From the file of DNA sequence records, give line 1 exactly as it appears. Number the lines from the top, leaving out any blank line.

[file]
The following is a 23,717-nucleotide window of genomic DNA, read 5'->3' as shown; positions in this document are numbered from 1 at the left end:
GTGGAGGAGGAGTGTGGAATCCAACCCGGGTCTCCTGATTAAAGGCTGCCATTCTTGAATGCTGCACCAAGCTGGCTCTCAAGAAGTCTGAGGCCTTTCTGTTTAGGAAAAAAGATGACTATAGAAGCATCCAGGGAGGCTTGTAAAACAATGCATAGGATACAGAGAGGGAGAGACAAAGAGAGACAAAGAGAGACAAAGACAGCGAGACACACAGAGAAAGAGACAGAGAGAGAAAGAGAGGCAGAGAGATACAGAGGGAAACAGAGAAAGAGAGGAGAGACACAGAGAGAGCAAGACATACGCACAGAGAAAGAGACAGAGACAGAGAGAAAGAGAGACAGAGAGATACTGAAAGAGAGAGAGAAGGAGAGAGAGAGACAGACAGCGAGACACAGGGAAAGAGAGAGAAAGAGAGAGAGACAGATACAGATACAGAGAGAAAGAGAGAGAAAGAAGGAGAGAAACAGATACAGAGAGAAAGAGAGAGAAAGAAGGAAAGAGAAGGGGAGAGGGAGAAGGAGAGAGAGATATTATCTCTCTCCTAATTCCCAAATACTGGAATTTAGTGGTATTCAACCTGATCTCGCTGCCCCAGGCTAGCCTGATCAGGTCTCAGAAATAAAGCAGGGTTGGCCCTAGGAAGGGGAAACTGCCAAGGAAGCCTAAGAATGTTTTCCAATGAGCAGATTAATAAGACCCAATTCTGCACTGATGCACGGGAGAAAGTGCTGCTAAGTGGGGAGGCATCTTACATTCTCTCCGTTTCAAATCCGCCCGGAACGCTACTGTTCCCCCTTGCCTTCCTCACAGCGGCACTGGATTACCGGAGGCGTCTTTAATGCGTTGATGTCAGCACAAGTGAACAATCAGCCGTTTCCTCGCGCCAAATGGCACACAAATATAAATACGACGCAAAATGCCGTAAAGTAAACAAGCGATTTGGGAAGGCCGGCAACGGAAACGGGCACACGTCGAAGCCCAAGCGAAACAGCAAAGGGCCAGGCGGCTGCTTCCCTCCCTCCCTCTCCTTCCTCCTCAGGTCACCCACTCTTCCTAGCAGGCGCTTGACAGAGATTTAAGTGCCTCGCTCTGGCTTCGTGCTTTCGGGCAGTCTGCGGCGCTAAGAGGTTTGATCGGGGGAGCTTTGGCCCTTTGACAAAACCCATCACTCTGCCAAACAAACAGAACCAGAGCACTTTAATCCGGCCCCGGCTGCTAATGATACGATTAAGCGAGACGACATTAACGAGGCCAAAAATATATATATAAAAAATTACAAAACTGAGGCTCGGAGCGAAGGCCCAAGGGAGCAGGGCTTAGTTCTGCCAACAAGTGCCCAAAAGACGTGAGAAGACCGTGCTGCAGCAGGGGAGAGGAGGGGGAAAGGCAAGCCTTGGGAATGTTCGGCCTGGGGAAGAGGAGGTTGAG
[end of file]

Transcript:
The following is a 23,717-nucleotide window of genomic DNA, read 5'->3' as shown; positions in this document are numbered from 1 at the left end: